Macroblog says that the Bush tax cuts are good for growth because even though they have so far been financed by borrowing, they will be financed--at some point in the future--by spending cuts:
macroblog: A Teachable Moment: Says DeLong:
What proportion of students will be able to follow the syllogism?
- Tax relief is good for growth only if the tax reductions are financed by spending restraint.
- The Bush tax reductions have been financed not by spending restraint but by borrowing.
- The Bush tax reductions have been bad for growth.
I hope the answer is none, because one of the premises is irrelevant. The question is not have the tax cuts been financed by spending cuts, but rather will they be financed by spending cuts. Brad's expectation may be reasonable given the politics of the situation, but you obviously cannot draw conclusions by assuming a condition that has yet to be determined...
It's possible that there are huge spending cuts relative to GDP in our future. It's not terribly likely.
If I were Macroblog, I would say, instead, that the Bush tax cuts are good for growth because in response to the tax-cut magic the Growth Fairy will appear, wave her wand, and instantaneously boost labor productivity by 5%. That seems more likely than Macroblog's scenario.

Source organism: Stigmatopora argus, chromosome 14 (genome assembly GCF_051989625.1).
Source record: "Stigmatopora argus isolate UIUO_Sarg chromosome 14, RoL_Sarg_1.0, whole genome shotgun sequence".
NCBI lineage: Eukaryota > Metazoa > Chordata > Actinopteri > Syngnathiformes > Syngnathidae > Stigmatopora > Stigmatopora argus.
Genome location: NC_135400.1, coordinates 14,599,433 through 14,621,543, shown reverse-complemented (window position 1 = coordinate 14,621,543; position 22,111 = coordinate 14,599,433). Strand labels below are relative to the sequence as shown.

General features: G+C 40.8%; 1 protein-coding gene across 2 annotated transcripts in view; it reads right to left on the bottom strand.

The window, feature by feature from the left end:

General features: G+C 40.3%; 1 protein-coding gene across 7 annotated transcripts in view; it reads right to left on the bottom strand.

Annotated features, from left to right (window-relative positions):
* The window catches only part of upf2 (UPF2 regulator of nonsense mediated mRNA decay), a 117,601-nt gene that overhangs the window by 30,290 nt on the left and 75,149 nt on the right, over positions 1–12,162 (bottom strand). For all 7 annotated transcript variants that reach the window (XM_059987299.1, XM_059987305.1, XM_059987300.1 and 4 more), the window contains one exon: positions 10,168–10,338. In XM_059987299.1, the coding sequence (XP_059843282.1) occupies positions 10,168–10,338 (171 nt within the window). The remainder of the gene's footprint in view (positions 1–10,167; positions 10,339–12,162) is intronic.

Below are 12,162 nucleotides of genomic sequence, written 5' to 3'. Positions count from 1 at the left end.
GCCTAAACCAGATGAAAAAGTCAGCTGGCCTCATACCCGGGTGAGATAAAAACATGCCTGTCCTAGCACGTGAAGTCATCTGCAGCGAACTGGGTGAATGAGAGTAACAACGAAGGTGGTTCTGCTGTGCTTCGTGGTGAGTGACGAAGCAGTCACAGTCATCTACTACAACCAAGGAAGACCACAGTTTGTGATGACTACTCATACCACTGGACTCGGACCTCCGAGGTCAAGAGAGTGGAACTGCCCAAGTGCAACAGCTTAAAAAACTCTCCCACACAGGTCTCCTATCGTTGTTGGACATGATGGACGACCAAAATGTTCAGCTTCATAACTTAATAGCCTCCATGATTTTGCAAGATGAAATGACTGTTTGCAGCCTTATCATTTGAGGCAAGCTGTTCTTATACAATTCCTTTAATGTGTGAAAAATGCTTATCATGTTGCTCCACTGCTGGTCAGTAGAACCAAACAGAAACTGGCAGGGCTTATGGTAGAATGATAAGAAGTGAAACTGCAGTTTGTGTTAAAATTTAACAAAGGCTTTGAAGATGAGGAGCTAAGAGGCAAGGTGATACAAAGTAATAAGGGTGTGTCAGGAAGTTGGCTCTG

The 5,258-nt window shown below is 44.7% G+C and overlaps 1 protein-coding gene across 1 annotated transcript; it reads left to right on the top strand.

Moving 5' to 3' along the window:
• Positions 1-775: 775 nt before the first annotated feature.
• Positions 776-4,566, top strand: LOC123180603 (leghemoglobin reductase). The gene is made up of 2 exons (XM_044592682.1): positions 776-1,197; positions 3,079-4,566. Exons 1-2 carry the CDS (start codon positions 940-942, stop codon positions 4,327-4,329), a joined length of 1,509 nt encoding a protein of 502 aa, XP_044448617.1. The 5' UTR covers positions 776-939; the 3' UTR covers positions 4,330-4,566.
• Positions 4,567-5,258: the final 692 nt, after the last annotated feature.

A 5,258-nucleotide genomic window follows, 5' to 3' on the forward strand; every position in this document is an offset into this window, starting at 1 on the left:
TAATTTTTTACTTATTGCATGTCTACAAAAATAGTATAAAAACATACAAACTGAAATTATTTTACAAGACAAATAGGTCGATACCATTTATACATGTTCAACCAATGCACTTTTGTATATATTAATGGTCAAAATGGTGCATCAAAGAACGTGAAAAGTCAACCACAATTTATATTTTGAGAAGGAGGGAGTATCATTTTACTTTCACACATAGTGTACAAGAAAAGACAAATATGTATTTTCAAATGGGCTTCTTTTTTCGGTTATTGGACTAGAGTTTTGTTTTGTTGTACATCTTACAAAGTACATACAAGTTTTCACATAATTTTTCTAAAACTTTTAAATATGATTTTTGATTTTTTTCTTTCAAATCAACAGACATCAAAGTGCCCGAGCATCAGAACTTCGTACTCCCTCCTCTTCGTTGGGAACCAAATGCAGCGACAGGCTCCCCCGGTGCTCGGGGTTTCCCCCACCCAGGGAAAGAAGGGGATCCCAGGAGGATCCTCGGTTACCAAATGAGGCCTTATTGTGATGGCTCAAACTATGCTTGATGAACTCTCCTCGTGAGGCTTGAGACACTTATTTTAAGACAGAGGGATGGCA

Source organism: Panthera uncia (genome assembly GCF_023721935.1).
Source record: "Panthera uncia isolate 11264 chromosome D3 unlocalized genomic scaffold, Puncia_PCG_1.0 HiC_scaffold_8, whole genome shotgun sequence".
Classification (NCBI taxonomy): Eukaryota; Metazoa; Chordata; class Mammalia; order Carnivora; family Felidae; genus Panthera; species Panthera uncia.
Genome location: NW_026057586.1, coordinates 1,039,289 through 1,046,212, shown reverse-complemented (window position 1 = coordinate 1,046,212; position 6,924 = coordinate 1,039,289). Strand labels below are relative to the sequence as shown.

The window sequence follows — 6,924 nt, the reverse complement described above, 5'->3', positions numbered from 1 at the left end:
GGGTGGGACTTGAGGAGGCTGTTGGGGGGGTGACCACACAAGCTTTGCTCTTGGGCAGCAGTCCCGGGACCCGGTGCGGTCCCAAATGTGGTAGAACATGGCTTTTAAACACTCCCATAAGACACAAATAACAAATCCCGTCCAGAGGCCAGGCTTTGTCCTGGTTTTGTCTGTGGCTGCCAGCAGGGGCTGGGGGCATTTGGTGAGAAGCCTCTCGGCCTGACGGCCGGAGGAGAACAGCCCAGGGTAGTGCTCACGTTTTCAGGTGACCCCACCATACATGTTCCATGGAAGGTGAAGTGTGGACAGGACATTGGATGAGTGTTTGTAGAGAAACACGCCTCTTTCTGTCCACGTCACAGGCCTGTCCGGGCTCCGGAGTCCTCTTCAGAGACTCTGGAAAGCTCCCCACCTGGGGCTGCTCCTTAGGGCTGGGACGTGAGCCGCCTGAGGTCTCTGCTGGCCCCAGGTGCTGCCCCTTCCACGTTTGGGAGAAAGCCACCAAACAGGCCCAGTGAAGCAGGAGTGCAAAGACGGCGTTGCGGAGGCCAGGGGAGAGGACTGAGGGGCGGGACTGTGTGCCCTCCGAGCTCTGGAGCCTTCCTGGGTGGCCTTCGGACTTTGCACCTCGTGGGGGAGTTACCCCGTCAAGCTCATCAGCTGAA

There is a serious issue here: When one does policy evaluation of the proposals of an administration, does one evaluate the effects of the policies that the administration has proposed? Or does one evaluate the effects of the policies that the administration has proposed plus policies that the administration has not proposed, shows no inclination to propose, but that one wishes it would propose?
It seems to me that the answer is clear: Let the Bush administration propose a policy mechanism--like the Budget Enforcement Act, say--to cut discretionary and entitlement spending, title by title, as shares of GDP starting in 2010, and I'll be happy to evaluate it. But only tamed economists give politicians credit for policies the politicians won't propose. It muddies the waters and degrades the quality of debate to do so.